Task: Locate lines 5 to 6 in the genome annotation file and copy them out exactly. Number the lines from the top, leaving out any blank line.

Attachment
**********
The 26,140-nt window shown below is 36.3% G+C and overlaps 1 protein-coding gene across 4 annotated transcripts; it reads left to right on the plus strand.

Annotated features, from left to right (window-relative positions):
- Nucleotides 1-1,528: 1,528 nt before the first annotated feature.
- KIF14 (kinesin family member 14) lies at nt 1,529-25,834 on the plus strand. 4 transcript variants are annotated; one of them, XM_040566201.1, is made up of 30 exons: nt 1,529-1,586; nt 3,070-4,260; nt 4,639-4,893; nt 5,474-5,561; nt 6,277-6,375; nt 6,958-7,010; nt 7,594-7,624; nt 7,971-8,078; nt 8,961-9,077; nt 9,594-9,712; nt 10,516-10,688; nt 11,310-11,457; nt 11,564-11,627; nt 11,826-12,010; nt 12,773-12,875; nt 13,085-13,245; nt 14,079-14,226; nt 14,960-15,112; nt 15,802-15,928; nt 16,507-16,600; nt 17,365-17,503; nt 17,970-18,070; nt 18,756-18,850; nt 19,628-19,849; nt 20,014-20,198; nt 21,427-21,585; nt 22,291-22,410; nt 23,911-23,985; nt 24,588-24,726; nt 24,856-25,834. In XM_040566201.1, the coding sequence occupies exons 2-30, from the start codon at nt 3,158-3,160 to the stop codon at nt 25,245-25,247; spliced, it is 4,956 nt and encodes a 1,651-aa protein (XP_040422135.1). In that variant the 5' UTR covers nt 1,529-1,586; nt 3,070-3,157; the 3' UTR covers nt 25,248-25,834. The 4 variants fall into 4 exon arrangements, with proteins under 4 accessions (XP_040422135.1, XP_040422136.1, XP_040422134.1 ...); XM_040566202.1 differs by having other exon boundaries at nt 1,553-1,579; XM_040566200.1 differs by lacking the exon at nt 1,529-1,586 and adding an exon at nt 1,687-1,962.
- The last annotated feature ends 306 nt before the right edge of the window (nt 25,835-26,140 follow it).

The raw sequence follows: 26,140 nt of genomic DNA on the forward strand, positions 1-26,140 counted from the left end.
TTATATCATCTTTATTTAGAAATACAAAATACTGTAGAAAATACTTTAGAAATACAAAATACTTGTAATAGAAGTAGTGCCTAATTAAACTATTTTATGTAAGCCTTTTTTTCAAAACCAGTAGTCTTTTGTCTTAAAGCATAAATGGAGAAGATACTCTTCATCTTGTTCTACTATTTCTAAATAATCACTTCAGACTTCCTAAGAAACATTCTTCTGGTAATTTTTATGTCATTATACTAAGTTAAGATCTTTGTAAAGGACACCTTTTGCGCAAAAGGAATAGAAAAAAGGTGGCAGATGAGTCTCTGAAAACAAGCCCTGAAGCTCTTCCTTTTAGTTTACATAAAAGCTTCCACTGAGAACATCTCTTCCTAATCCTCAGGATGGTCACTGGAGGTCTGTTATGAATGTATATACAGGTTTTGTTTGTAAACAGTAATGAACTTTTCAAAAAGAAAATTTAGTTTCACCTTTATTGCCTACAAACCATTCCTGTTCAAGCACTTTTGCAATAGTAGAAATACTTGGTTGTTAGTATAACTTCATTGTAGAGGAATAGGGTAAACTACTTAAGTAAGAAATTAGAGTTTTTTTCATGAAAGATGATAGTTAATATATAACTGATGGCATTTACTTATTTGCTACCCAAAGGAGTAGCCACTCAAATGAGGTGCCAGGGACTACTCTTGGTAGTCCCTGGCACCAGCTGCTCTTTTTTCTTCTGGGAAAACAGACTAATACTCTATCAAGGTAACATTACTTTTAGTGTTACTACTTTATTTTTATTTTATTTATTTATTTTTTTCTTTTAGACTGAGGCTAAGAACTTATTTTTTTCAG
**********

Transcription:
- The last annotated feature ends 306 nt before the right edge of the window (nt 25,835-26,140 follow it).

The raw sequence follows: 26,140 nt of genomic DNA on the forward strand, positions 1-26,140 counted from the left end.